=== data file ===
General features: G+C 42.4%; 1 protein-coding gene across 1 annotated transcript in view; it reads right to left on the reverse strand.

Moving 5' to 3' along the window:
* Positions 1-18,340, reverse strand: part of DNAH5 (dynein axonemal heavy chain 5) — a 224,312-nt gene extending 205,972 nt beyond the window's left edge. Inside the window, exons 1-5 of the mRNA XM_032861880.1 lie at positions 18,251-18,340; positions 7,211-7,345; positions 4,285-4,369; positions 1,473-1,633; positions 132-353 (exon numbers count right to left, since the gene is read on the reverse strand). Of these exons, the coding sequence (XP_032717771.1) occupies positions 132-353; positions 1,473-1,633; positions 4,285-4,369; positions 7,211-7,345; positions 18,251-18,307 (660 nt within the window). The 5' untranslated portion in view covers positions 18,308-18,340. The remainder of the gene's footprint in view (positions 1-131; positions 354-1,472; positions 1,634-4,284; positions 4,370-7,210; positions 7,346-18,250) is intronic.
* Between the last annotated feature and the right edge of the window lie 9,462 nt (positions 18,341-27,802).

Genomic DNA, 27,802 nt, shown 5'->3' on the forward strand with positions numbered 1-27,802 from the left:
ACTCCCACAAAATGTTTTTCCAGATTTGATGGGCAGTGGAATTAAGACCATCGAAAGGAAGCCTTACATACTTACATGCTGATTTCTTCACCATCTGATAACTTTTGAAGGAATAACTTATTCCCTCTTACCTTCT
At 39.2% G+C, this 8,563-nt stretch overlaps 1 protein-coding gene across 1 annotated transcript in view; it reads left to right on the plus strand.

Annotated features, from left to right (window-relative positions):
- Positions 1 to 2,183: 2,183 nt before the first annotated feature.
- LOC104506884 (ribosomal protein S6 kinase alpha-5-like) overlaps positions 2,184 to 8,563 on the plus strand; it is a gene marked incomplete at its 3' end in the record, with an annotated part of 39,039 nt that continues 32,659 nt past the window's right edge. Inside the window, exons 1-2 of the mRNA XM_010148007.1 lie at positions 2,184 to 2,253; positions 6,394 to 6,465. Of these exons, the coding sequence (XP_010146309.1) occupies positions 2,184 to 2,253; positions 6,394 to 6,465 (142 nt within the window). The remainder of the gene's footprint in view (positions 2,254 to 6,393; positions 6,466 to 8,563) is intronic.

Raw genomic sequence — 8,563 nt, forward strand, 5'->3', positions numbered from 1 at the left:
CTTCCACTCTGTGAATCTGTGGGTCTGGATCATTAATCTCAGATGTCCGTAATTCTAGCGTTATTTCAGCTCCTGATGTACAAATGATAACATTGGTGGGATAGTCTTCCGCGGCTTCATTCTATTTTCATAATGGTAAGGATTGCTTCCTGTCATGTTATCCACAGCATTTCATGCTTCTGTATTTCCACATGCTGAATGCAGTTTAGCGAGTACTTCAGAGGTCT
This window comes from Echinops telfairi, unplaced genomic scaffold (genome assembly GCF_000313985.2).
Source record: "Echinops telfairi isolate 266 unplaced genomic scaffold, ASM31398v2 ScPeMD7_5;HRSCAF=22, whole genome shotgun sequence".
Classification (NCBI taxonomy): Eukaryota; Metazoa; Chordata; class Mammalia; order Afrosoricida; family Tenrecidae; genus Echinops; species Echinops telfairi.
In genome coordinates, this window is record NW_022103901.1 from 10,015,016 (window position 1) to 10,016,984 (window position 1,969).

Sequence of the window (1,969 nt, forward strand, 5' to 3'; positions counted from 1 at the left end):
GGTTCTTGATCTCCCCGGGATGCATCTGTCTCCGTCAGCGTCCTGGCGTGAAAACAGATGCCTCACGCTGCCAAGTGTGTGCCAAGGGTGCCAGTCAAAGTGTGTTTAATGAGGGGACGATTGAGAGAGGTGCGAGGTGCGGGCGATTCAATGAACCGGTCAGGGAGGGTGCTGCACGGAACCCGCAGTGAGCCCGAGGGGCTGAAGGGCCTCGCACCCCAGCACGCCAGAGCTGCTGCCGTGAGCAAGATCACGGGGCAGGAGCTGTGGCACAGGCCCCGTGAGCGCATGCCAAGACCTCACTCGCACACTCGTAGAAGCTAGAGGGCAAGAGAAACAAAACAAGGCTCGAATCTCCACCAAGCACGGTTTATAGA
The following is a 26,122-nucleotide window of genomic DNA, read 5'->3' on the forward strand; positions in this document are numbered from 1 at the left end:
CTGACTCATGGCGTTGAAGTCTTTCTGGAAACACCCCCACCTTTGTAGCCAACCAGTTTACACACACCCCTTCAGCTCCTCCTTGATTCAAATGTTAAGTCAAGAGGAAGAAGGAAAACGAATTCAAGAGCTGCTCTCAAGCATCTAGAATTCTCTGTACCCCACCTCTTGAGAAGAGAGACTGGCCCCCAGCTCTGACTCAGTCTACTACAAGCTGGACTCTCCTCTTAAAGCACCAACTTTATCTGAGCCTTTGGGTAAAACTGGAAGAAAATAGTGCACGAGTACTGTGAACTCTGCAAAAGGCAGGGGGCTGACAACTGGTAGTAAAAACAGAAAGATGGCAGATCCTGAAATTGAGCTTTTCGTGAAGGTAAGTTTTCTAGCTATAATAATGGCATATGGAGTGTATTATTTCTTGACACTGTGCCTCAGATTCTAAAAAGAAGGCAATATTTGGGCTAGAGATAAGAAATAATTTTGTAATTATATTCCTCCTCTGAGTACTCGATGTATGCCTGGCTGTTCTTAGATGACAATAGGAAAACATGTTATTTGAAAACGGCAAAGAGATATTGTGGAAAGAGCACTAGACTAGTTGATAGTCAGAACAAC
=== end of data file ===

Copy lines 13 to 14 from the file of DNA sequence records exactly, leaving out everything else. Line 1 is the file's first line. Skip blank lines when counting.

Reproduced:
This window comes from Echinops telfairi, unplaced genomic scaffold (genome assembly GCF_000313985.2).
Source record: "Echinops telfairi isolate 266 unplaced genomic scaffold, ASM31398v2 ScPeMD7_5;HRSCAF=22, whole genome shotgun sequence".